<a href="cheese_pizza.html">cheese pizza</a>
. (It seems impossible for that JavaScript to distinguish between pages that exist, vs. pages that do not exist -- but that's a minor problem).

But then: -- DavidCary

If he allows a CVS Server, he probably allows an arbitrary NFS-Server too. The he could do without the WebServer, with the following scheme: The CVS-Directory with the files is imported (read) by a custom implementation of the NFS-Server, which does the Wiki-HTML Transformation. The transformed result is thus available as a filesystem again and can be read with any editor or browser. (If you dont allow NFS s/NFS/Samba/)

Would EddiesWiki be at least a start in what you are trying for here? It is not a Web server in the general sense, but supports HTTP requests and stores wiki pages in flat files. I use it on my machine to store arbitrary information in a manner that I will never forget how to access (as long as Web browsers are ubiquitous) and is very easy to modify.

There's only one problem with EddiesWiki in this respect - it's (at least presently) Win32-only. There's very little in it that is Windows-specific, however; has anyone ever tried compiling it for Linux? -- MikeSmith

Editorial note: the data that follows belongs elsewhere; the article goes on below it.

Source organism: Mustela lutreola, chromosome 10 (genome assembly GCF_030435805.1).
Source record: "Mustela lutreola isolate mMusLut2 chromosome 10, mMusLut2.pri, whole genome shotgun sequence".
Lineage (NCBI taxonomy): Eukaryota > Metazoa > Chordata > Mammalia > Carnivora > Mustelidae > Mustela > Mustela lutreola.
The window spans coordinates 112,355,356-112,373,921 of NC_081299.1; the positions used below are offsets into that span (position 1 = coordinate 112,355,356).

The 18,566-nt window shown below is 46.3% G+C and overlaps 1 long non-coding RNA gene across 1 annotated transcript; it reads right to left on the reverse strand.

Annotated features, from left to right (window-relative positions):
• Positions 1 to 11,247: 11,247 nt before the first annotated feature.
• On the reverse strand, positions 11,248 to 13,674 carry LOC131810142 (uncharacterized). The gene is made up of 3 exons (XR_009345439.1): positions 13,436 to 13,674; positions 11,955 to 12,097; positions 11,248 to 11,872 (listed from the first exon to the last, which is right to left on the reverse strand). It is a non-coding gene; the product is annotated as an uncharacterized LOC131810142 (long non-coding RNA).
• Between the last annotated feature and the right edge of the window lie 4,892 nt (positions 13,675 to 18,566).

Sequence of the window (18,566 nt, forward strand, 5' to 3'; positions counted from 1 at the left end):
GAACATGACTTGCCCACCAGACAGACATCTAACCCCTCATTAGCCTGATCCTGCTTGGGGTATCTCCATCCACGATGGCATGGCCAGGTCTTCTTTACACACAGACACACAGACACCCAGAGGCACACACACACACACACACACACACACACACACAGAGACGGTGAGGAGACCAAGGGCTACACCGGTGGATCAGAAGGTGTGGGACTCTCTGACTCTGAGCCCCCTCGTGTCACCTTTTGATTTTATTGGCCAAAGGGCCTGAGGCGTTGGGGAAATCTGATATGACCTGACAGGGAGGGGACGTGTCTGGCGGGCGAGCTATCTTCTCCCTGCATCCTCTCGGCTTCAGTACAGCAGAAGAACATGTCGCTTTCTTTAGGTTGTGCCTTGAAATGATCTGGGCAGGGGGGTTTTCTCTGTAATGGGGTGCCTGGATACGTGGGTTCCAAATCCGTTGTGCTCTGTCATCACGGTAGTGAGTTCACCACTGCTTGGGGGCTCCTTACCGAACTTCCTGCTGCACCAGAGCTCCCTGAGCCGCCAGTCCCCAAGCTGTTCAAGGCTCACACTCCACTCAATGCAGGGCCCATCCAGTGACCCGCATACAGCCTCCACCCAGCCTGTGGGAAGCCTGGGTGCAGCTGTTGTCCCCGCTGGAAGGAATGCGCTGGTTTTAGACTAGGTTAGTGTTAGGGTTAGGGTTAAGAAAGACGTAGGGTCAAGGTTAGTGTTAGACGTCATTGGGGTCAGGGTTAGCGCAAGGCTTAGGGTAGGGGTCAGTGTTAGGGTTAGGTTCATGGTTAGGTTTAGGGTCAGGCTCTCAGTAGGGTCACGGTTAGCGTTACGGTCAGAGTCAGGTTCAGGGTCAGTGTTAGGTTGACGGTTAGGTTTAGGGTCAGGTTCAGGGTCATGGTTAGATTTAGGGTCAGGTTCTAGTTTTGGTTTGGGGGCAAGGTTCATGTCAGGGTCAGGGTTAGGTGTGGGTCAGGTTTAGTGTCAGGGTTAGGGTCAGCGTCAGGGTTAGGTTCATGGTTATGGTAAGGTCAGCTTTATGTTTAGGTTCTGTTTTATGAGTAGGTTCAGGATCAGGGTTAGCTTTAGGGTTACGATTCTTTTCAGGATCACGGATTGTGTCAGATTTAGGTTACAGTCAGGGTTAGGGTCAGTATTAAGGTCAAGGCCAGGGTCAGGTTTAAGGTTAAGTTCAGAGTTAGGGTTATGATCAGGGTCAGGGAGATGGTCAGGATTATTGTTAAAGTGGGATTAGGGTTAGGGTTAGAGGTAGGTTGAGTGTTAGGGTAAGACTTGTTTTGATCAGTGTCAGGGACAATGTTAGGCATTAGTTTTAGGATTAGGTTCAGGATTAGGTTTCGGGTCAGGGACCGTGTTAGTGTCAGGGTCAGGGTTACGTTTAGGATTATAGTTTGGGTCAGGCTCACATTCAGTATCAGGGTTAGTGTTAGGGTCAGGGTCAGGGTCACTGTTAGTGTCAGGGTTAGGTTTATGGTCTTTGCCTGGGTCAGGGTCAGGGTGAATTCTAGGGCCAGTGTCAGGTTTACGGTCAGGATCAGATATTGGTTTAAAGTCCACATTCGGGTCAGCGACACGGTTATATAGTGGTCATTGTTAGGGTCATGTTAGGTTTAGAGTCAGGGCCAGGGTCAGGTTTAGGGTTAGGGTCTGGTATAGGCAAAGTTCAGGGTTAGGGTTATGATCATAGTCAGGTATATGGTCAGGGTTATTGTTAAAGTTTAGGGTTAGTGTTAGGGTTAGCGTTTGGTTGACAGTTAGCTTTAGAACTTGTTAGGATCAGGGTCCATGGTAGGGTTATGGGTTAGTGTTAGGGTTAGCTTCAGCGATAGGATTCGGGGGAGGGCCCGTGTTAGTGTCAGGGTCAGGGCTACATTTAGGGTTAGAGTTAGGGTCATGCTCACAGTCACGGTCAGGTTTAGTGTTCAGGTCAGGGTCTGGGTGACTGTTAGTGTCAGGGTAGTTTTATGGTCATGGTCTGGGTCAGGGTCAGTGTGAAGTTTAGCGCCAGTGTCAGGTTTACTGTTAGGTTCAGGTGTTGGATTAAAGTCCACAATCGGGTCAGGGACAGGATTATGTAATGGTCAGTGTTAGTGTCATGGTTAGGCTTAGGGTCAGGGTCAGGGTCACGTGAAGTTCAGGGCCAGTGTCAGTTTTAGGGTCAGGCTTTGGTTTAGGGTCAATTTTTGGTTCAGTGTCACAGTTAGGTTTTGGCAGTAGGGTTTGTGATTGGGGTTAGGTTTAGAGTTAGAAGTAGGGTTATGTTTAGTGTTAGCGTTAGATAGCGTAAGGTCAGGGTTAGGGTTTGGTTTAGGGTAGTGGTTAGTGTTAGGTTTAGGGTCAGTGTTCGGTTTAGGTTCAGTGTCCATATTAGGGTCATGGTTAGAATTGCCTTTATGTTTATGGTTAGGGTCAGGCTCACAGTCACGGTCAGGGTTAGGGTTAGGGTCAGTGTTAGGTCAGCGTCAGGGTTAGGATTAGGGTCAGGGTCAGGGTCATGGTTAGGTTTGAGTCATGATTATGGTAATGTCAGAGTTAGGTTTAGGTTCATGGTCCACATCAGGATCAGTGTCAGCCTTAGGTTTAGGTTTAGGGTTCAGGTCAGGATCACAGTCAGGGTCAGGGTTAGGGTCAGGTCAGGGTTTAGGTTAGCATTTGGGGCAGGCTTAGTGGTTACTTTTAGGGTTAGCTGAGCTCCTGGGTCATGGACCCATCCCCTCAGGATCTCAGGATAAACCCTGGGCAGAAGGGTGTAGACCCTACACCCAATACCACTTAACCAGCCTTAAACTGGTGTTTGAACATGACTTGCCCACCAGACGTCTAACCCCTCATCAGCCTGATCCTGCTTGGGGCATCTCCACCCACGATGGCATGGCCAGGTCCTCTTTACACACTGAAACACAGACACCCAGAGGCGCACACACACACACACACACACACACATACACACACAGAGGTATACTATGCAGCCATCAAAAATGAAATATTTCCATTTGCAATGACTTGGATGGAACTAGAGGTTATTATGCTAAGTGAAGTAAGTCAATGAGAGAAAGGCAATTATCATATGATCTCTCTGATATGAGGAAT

Not anymore win32 only. See for more.

Interesting topic to look at is -- Zeljko Blace

Is infocetera ( (BrokenLink 2004-11-11) what you want? It is directory based and works with tcl/tk. I use it on my machine as a kind of PIM. Have a look ...

-- Jeroen

static web pages

(moved to StaticHtml)

File-system-view based wiki

For some time I have been looking for a Content Management System (CMS) which just gives a view of a file system.

(moved from WikiHelpDesk)

Q: Most wiki software I've used so far (this site and WikiPedia) use the CGI software for both editing and display (ie, looking up articles).

It seems to me that one could make a wiki that included the "edit this page" as a link through the cgi, but whose articles are stored as HTML text in a directory - like any normal static site. This would be the best of both worlds, all the flexibility and editability of the wiki world, but all of the speed, mindshare and simplicity of a normal web site.

Is there such a wiki?

Do you mean a wiki that saves its pages as both HTML and wiki format, serving the static HTML version for viewing and the wiki format for editing? If so, links in the static HTML could become stale. For example, what happens to a page's link to FooBar when FooBar is deleted? Until the page is edited, the link will indicate FooBar still exists. Alternatively, any time a page is added or deleted you could check every static HTML page and rewrite those that have links to the added/deleted page, but that might slow down the wiki.